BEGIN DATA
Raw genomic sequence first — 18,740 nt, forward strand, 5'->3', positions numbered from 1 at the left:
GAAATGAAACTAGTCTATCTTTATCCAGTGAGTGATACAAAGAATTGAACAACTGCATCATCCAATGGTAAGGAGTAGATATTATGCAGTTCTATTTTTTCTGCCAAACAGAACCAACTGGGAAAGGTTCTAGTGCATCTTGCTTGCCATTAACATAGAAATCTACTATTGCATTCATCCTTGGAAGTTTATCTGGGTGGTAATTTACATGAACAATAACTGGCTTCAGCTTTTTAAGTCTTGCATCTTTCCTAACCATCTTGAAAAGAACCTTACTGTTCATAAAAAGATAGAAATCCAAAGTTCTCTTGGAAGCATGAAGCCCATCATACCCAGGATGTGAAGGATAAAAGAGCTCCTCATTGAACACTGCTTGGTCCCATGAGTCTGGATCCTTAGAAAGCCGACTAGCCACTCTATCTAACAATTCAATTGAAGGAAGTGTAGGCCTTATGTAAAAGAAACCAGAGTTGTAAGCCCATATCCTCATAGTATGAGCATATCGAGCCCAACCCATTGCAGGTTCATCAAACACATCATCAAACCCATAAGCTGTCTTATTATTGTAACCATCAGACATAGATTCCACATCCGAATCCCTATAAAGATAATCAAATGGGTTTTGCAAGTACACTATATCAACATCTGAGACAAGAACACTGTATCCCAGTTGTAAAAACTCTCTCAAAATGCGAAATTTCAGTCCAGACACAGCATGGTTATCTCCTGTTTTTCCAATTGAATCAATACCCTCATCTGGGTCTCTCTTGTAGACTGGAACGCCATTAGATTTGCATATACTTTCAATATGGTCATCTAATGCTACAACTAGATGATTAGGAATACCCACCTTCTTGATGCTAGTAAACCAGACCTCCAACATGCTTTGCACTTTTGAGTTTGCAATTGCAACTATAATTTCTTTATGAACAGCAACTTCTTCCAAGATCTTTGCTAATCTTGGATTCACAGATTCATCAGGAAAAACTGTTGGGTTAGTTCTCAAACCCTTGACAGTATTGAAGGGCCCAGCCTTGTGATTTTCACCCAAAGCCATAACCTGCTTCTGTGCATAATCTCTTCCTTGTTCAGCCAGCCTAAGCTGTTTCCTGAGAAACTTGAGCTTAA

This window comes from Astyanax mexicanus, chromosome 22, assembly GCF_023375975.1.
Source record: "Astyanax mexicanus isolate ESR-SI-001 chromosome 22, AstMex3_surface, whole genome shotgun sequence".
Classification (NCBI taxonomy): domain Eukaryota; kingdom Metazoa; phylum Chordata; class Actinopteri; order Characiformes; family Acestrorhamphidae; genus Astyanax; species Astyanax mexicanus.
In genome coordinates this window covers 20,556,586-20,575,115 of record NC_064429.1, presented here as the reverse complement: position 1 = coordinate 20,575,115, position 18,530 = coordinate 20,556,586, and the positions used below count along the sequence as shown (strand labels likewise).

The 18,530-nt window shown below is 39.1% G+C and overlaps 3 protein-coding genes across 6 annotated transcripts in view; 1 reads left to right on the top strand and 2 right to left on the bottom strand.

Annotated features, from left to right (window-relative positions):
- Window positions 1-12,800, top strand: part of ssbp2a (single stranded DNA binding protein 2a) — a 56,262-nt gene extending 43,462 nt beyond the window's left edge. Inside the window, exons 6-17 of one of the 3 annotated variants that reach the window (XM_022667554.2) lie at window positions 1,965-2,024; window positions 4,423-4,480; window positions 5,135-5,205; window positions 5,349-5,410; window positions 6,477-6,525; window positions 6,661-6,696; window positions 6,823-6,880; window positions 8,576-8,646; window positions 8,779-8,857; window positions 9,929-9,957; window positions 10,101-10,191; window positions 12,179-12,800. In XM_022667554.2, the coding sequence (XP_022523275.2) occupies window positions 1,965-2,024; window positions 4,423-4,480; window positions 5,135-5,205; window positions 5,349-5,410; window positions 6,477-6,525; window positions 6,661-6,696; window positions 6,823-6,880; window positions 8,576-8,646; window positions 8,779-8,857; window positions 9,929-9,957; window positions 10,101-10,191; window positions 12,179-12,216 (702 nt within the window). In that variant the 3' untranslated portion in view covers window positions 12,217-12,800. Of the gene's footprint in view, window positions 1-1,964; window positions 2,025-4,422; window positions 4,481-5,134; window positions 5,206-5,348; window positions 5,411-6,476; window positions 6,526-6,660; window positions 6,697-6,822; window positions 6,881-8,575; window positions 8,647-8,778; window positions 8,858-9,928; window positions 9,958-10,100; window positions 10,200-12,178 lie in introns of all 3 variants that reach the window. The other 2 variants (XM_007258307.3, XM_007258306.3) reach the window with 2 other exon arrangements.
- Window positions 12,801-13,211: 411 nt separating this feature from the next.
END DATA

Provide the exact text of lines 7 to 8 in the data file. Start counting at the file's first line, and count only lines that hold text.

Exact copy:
The 18,530-nt window shown below is 39.1% G+C and overlaps 3 protein-coding genes across 6 annotated transcripts in view; 1 reads left to right on the top strand and 2 right to left on the bottom strand.

Annotated features, from left to right (window-relative positions):